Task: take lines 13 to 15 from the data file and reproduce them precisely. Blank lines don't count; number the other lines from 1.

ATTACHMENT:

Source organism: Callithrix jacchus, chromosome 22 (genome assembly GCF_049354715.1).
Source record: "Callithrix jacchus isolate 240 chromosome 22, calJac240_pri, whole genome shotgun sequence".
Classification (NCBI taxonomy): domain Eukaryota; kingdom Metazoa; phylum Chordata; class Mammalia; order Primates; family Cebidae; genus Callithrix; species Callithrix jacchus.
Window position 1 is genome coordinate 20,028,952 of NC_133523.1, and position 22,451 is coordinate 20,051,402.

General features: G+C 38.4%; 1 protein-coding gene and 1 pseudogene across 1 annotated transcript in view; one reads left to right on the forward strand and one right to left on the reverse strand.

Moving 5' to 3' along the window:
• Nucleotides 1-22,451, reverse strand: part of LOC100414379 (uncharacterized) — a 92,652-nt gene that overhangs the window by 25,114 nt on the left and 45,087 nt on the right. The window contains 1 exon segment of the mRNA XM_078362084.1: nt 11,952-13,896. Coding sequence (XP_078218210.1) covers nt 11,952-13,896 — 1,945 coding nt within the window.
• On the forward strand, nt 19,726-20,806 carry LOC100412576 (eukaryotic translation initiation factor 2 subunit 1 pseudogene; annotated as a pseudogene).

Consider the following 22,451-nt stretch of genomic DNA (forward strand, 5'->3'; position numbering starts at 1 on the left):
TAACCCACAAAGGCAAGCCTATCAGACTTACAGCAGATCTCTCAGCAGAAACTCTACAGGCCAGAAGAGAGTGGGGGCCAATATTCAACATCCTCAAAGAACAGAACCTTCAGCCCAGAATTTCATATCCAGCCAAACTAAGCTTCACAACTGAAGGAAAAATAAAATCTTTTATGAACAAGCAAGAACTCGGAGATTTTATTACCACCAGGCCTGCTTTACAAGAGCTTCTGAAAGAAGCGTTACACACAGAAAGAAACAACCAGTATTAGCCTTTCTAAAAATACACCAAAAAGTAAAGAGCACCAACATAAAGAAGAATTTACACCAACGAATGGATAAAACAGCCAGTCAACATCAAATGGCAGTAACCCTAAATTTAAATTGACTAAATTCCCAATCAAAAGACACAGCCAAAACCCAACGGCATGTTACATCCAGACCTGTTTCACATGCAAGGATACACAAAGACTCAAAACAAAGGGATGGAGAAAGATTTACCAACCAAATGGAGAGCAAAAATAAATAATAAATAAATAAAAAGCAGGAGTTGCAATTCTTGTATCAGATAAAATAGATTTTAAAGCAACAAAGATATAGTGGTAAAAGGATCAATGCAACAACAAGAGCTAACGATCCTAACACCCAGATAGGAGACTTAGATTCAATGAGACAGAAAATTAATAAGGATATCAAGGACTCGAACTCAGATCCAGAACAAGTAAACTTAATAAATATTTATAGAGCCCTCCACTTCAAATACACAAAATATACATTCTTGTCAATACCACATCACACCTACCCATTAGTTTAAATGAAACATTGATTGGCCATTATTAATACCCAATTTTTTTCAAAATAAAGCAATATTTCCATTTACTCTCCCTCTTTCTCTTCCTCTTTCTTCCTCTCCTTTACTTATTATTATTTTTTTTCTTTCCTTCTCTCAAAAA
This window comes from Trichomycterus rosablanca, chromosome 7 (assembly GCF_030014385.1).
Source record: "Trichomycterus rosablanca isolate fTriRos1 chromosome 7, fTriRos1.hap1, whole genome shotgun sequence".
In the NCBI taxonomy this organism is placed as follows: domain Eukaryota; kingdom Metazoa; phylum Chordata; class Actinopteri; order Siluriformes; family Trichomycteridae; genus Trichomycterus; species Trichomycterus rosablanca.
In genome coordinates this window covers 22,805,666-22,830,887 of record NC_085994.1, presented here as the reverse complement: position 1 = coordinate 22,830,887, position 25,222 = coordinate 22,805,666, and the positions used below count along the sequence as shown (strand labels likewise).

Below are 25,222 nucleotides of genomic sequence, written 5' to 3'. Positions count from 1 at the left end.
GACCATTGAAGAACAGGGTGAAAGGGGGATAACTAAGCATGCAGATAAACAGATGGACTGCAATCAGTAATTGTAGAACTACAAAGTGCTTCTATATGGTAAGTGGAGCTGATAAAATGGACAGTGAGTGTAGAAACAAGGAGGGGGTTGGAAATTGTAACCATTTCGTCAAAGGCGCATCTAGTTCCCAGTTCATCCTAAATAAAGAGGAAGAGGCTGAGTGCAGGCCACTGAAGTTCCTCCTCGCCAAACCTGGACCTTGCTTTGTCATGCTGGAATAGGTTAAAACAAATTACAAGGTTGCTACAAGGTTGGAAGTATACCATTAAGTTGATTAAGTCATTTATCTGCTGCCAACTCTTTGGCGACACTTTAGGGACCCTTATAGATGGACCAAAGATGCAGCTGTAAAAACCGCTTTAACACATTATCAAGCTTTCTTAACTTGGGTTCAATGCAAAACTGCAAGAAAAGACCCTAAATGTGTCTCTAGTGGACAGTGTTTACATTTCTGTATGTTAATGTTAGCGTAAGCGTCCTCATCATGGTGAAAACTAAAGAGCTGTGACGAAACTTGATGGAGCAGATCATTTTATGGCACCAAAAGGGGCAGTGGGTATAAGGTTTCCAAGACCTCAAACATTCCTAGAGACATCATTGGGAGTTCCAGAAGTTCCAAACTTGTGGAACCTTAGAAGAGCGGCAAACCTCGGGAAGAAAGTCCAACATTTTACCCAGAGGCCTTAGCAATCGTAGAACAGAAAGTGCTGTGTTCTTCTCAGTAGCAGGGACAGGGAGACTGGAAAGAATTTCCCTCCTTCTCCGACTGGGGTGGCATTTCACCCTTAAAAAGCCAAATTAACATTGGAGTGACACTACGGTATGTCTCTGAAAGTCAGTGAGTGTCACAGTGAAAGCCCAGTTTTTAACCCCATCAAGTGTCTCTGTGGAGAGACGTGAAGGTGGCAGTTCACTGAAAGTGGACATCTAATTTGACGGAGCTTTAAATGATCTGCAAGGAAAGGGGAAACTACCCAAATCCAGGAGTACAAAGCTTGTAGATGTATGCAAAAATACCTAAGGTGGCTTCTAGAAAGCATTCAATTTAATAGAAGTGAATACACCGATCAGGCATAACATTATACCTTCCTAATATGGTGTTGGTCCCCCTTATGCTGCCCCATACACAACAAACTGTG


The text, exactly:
In the NCBI taxonomy this organism is placed as follows: domain Eukaryota; kingdom Metazoa; phylum Chordata; class Actinopteri; order Siluriformes; family Trichomycteridae; genus Trichomycterus; species Trichomycterus rosablanca.
In genome coordinates this window covers 22,805,666-22,830,887 of record NC_085994.1, presented here as the reverse complement: position 1 = coordinate 22,830,887, position 25,222 = coordinate 22,805,666, and the positions used below count along the sequence as shown (strand labels likewise).

Below are 25,222 nucleotides of genomic sequence, written 5' to 3'. Positions count from 1 at the left end.